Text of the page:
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Published on April 19th, 2016 | by Robert Ong


Supreme Court split on Obama Immigration Plan


(Article from USA Today- Photo Pablo Martinez Monsaivais, AP)

 Supreme Court split on Obama immigration plan

WASHINGTON — President Obama’s effort to offer temporary protection from deportation to more than 4 million undocumented immigrants ran into opposition from conservative justices on the Supreme Court Monday, but the outcome of the case remained unclear.
Chief Justice John Roberts and Justice Anthony Kennedy didn’t give much ground, as immigration rights advocates had hoped, on whether Texas has the right to sue the federal government and whether the president has the authority to go around Congress.
“What we’re doing is defining the limits of discretion” for who the government can and cannot deport, Kennedy told U.S. Solicitor General Donald Verrilli. “And it seems to me that that is a legislative, not an executive, act.”
But the court’s more liberal justices said Obama’s deferred-action program merely tells undocumented immigrants who qualify that, “you will not be deported unless we change our minds,” Justice Elena Kagan said.
The immigration battle was waged on two fronts before the court: The Obama administration fought with Texas and 25 other states as well as with the House of Representatives, which previously blocked the president’s effort to confer legal status to some of the nation’s more than 11 million illegal immigrants.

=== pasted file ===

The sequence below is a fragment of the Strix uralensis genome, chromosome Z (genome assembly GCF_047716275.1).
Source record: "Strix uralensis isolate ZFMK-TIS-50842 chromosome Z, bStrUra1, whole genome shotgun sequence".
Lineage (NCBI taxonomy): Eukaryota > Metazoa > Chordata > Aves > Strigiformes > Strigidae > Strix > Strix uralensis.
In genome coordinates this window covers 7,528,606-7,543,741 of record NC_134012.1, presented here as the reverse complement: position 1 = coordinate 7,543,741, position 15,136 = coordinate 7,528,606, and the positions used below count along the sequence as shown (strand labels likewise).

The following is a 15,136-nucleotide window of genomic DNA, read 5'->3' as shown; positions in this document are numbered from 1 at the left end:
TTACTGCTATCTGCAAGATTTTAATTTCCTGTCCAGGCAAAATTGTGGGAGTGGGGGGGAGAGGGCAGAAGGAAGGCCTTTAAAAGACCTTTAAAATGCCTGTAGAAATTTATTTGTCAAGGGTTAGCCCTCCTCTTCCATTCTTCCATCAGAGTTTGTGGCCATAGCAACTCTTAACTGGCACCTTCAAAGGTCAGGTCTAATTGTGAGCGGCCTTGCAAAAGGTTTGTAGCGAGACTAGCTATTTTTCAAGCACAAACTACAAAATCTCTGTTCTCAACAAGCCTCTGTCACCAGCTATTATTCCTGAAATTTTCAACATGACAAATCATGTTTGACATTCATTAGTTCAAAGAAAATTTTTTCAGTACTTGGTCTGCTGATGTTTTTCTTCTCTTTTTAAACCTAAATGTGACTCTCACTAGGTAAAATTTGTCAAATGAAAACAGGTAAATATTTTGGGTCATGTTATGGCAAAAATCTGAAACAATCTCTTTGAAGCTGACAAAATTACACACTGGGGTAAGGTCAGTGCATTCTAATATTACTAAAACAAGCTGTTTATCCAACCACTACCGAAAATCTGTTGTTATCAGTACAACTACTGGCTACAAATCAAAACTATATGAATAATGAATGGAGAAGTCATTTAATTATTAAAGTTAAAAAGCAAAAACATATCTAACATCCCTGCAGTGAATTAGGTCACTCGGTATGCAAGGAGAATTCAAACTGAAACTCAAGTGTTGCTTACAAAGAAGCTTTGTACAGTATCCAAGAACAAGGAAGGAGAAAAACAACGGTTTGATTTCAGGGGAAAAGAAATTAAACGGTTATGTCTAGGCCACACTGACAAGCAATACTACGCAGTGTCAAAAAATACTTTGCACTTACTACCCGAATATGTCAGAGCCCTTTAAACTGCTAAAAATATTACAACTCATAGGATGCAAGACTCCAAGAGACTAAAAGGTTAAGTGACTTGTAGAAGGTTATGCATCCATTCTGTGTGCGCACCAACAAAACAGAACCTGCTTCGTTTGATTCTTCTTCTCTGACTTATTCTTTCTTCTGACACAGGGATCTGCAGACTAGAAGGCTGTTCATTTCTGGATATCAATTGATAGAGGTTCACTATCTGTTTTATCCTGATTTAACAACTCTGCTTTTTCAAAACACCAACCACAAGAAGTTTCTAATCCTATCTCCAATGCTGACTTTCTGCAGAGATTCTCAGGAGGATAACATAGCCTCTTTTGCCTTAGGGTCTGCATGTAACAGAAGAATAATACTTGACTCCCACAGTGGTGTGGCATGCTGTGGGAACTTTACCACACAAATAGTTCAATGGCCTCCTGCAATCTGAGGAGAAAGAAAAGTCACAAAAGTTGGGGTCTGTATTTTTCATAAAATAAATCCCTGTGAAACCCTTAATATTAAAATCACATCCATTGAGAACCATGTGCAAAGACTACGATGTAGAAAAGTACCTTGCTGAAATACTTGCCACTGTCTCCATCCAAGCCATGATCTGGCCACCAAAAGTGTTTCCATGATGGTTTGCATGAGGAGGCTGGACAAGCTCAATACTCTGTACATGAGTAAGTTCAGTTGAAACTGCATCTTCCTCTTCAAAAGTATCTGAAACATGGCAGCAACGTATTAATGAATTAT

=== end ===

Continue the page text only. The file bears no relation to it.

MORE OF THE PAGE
And it occurred in the midst of a presidential election in which Republicans Donald Trump and Ted Cruz have promised to crack down and deport the same people that Democratic candidates Hillary Clinton and Bernie Sanders want to help.

Much of the debate before the eight-member court, shorthanded since the death of Justice Antonin Scalia in February, focused on whether the program would grant undocumented immigrants “lawful presence” — a phrase originally used by the federal government, but which Verrilli insisted has no meaning in immigration law.

“That phrase, ‘lawful presence,’ has caused a terrible amount of confusion in this case,” Verrilli said. “We are not trying to change anybody’s legal status.”

Roberts and Justice Samuel Alito didn’t buy that explanation. “How is it possible to lawfully work in the United States without lawfully being in the United States?” Alito asked. “I’m just talking about the English language. I just don’t understand it.”

The case also could be decided on more narrow grounds: whether Texas even has the right to sue, based solely on its prediction that it would have to spend money issuing driver’s licenses to hundreds of thousands of immigrants who receive the three-year reprieve from possible deportation.

“The bottom line is if we’re going to have to issue more driver’s licenses, it’s going to cost more money,” said Texas Solicitor General Scott Keller.

Roberts appeared to debunk speculation he would oppose Texas’ right to bring the lawsuit within minutes of the debate getting under way. Noting that the administration claims Texas does not have to issue the driver’s licenses, he said, “You would sue them, wouldn’t you?”

Supreme Court split on Obama immigration plan

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